A Springtime Introduction

Snow still frosted the tips of the area’s Taygetos Mountains, wildflowers were in bloom and a cadre of kitties lazed in the sun among the ground’s manicured flower beds as we arrived at the hotel in early spring.

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Early spring 2014 - Kardamyli, Greece

Our ‘go-where-the–winds-blow-us’ approach to travel resulted in an earlier than planned arrival; a day earlier than Voula, who runs the place expected us and a day before the hotel officially opened for the season.

“Give us a few minutes – it will be ready,” she assured, after we introduced ourselves. And ready it was – complete with comfortable beds, a fully equipped kitchenette and a bouquet of fresh wild flowers on the table. Because we were her first and only guests in that still chilly springtime we were upgraded from a suite to a two-room apartment.

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Two-room apartment - Hotel Vardia Kardamyli, Greece
Travel Tip:  Hotel Vardia, like many family owned hotels in Greece, offers fully equipped kitchenettes ~ our favorite kind of rooms because we save money by eating some meals ‘at home’ and also experience the joys of buying fresh fruits and vegetables at local markets for a fraction of what we would pay at similar markets back home in the United States.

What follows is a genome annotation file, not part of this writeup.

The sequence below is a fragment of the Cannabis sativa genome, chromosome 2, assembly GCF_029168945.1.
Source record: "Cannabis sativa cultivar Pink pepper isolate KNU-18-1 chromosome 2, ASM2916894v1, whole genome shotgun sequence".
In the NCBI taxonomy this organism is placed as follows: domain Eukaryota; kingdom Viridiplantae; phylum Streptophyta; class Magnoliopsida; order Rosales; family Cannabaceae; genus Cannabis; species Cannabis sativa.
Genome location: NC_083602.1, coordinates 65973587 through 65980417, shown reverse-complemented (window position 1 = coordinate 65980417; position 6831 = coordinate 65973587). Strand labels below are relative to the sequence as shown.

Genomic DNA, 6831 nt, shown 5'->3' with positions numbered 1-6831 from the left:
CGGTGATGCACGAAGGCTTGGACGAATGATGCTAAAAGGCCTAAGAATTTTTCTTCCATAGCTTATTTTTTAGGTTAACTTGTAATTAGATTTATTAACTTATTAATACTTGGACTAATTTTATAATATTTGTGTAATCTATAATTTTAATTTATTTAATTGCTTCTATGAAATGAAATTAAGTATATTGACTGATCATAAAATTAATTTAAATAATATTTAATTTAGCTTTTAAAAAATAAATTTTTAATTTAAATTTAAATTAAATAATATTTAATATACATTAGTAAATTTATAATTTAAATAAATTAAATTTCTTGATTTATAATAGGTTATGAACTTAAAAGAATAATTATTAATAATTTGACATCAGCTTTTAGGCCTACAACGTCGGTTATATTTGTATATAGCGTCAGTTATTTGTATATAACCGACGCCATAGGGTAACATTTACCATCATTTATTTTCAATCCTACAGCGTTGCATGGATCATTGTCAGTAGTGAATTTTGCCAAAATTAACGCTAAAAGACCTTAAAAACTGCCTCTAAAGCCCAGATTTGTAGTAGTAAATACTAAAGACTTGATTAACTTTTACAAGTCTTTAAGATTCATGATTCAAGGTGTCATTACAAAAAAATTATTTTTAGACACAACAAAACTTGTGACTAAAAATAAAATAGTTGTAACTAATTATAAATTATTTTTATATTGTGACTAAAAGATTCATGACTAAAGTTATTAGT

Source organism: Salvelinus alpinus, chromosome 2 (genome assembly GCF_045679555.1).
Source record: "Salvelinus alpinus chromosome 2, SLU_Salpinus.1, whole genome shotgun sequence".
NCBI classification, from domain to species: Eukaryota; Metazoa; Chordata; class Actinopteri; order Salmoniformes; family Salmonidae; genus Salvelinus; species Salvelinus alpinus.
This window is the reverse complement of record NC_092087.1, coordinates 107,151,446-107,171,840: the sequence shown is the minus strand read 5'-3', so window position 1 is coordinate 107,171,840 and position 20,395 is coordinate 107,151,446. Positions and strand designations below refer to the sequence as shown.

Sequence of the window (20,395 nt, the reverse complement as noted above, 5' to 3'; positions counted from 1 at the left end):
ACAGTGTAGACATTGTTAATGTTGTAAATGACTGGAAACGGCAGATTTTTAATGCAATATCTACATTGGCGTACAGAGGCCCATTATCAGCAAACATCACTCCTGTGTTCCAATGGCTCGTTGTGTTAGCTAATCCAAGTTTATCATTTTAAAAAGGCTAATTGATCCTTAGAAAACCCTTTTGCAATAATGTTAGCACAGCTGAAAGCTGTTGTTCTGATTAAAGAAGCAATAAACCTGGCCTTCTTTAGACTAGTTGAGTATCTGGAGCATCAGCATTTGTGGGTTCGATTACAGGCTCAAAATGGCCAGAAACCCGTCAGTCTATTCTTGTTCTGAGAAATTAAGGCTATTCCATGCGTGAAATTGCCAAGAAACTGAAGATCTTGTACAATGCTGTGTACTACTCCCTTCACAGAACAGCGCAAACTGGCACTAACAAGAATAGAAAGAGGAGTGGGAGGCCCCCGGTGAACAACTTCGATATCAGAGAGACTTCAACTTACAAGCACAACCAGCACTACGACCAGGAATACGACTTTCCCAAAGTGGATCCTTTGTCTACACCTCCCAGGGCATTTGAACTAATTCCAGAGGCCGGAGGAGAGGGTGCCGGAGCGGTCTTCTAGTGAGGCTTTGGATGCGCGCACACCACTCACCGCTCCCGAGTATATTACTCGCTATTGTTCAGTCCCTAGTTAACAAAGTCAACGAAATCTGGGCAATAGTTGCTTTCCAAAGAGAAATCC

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A walk to the grocery store - Kardamyli, Greece

It was a quick walk into town via the road but a far more charming route was using the hotel’s  steep stone stairway that led to a path through an olive grove and around the old town. It was a direct route to the nearest grocery store. (Trust me, the drudgery of grocery shopping disappears when one walks to and from the store through an olive grove.)

DSCF3223We stayed five days that first visit.

It was difficult to leave when the time finally arrived to move on.

I blinked back tears as I hugged Voula ‘goodbye’ with a promise to return ‘next year’.






Six weeks later – Summertime Sizzle


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Kardamyli, Greece - July 2014 
The fates stepped in and we returned to Greece a mere six weeks later – by then the summer sun had wilted those flowers and had turned the lush green carpeted olive groves to a toasty gold.  We needed accommodations for at least a week, perhaps longer, depending on the actual closing for the house.

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Our air-conditioned suite sanctuary at Hotel Vardia